Just over a week before the policy was set to go into effect, yet another federal court has blocked President Donald Trump’s attempt to delay or eliminate a policy that would allow transgender recruits to enroll in the military.
A federal appeals court in Washington became the second court in a week to halt Mr Trump’s bid to block transgender troop enrollment before a January 1 deadline, on Friday. All told, four federal judges have ruled to block the anti-transgender troop policy. The Trump administration has appealed the three previous rulings.
A three-judge panel on the Washington D.C. federal court of appeals said in a six-page opinion that the Trump administration had “not shown a strong likelihood that they will succeed on the merits of their challenge” to a district court blocking the ban.
That ruling followed a Thursday ruling in the federal court in Richmond, Virginia, to deny the Trump administration’s effort to overturn a district decision blocking the transgender ban.
These federal court injunctions could push the Trump administration to ask the United States Supreme Court to weigh in. That court leans conservative, with a five to four split in the judgeship.
The Trump administration had argued that the January 1 deadline was problematic because it would require the training of tens of thousands of personnel in the military in order to process medical standards related to transgender troops. They said the military was not ready for that processing.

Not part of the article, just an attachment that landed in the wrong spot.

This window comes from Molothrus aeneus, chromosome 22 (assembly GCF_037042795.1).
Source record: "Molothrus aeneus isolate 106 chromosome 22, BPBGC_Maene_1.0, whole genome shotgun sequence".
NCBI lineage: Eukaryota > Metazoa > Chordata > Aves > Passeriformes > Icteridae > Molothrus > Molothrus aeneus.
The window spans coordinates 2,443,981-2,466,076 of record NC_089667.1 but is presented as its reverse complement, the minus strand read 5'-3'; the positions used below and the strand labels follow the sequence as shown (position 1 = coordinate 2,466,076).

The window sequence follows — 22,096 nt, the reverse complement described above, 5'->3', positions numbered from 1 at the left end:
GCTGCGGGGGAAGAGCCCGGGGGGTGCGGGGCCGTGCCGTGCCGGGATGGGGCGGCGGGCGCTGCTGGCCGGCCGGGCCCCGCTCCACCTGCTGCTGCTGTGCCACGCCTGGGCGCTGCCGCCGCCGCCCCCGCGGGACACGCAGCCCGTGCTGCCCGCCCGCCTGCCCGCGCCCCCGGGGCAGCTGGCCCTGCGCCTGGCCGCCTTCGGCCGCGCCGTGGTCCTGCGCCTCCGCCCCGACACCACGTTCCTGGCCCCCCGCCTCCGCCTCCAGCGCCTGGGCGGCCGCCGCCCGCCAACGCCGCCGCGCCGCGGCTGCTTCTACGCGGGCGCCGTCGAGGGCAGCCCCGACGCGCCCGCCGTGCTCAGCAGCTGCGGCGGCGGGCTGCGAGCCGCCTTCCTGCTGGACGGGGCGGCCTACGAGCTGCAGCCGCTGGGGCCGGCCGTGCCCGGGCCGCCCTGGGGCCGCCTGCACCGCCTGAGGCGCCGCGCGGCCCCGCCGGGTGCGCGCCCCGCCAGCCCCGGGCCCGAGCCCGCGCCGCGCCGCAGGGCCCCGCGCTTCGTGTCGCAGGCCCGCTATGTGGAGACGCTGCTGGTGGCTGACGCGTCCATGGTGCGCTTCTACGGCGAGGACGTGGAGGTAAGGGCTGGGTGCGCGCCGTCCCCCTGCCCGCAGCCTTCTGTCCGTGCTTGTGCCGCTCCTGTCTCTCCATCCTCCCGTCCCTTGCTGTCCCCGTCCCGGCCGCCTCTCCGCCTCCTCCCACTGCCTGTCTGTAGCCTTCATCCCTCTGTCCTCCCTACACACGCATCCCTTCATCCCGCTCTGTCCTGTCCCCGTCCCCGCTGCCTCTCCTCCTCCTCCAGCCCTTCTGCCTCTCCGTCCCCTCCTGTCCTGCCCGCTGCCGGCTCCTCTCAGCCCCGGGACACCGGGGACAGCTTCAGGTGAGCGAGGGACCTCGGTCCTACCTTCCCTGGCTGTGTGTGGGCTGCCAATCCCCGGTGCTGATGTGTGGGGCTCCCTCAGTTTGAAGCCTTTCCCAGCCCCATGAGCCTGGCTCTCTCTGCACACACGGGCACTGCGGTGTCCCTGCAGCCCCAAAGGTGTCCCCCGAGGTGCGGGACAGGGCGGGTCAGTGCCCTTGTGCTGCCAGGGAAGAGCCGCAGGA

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Mr Trump issued a memorandum in August that gave the military until March to stop its policy that would allow transgender troops to begin enrolling in the US military. That memo also included an order to halt the use of government funds for gender reassignment surgery for active-duty personnel.
The Obama administration had given the military a July 1, 2017 deadline to begin accepting transgender troops, but Mr Trump’s Defense Department postponed that deadline until January 1.